“A man who is not a father to his children can never be a real man.”
One of the many quotes attributed to the man to whom the title’s moniker refers, Mario Puzo’s ‘The Godfather’ depicts his protagonist as in possession of a fierce familial loyalty – often in conjunction with elements of ruthless cunning and ugly violence that too make up his character. For those familiar with the story, be it through the novel or the biopic released three years later, each element is as integral to the tale as the other. Though the concurrent existence of such antithetical sentiments in one man may seem contradictory – who could possibly approve of robbing another family of a loved one when they value their own so dearly? – through Puzo, the Don’s motives have always been clear: protecting and providing for his family in the perceived absence of America doing the same.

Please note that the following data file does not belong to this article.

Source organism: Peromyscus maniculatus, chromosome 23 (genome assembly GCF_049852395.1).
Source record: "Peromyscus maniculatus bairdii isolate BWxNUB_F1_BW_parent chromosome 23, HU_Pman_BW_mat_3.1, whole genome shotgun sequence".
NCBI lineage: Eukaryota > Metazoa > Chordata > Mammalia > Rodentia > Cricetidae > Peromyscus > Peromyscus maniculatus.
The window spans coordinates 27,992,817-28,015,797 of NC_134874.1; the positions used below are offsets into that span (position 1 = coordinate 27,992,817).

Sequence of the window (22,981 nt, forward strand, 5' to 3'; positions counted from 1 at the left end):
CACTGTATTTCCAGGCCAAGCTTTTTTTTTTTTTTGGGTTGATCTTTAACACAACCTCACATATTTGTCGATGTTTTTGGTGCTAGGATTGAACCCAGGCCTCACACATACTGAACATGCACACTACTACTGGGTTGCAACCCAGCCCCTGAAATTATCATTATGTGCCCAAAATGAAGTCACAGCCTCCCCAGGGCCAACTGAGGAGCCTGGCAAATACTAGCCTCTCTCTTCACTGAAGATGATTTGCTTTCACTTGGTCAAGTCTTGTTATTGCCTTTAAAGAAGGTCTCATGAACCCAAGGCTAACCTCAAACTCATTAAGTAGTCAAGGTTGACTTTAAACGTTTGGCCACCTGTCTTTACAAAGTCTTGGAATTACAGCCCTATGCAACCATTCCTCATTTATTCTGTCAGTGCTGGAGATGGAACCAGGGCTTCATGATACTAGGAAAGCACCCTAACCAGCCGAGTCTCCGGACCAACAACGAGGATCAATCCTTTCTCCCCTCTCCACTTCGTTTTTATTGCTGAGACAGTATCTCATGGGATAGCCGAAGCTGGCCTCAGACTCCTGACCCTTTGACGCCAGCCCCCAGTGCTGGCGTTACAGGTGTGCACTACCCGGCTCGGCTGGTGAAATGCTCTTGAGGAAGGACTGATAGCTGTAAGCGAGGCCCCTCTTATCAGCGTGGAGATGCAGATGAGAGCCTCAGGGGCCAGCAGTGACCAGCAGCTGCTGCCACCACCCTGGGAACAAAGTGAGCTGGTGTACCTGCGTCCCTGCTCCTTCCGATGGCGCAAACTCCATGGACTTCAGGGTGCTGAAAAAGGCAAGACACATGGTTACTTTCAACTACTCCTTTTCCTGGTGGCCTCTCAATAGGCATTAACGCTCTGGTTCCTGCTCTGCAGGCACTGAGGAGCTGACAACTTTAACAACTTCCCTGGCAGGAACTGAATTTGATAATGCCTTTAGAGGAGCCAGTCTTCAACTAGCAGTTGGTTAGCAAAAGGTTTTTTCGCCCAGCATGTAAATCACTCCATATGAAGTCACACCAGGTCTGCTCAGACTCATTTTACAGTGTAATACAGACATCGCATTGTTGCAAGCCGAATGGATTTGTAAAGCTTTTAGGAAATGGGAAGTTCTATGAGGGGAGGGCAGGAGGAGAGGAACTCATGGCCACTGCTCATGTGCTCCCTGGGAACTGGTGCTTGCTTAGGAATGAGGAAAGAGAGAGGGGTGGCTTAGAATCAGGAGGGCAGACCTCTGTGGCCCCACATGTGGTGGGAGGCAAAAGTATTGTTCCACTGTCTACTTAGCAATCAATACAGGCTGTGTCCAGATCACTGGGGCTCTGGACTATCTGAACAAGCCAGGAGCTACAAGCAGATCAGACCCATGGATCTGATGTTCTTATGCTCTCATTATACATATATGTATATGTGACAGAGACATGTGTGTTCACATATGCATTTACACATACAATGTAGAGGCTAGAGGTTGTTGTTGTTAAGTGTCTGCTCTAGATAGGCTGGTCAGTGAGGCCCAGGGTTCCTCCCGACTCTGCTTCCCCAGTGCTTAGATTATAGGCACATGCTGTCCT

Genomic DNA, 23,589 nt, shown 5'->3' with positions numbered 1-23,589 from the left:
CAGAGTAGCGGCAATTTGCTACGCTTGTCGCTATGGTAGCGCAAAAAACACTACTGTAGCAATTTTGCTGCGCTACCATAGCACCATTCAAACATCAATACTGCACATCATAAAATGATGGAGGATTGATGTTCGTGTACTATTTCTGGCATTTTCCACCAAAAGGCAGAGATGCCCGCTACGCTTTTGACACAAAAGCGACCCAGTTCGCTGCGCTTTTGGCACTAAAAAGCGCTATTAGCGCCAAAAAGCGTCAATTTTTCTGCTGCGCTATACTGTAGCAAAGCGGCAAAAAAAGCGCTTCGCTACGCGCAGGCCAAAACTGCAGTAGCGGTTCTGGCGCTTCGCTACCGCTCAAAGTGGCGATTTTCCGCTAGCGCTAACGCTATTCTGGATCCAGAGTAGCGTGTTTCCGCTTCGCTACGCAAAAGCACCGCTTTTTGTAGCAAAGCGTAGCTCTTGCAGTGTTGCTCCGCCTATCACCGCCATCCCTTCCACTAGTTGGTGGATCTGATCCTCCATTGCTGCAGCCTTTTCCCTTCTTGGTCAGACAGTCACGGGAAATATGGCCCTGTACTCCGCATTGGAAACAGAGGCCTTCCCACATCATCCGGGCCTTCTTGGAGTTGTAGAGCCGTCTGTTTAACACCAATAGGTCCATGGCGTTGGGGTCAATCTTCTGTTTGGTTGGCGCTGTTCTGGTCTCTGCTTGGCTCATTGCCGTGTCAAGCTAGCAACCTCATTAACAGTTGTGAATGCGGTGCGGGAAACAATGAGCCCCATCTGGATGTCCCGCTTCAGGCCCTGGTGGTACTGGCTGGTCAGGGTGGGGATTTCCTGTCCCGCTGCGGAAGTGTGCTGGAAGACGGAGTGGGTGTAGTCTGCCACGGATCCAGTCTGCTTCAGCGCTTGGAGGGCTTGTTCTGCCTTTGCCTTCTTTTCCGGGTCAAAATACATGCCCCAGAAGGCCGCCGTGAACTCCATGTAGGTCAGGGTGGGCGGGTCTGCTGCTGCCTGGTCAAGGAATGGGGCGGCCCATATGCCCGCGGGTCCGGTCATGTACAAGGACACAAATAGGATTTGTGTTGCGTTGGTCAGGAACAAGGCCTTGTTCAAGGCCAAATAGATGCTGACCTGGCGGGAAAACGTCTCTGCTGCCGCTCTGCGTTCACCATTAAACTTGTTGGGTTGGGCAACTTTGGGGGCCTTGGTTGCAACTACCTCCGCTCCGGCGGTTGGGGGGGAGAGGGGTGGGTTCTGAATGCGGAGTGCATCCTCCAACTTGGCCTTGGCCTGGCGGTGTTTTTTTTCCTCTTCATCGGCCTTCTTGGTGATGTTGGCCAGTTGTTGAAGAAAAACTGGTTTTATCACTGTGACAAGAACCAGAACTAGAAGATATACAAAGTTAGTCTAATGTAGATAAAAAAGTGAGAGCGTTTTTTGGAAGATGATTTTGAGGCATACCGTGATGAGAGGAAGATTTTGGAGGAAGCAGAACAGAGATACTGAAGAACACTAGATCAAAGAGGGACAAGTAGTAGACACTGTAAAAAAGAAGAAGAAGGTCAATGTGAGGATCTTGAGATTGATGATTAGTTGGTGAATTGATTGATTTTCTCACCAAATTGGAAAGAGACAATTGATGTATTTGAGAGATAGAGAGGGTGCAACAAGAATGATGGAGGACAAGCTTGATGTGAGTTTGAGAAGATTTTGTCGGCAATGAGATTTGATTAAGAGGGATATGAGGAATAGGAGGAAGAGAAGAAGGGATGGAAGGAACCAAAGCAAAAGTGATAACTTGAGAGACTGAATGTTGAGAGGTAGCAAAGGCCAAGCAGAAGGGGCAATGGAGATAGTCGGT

Is it this concept that secured the franchise’s place in both popular culture and cinematic history?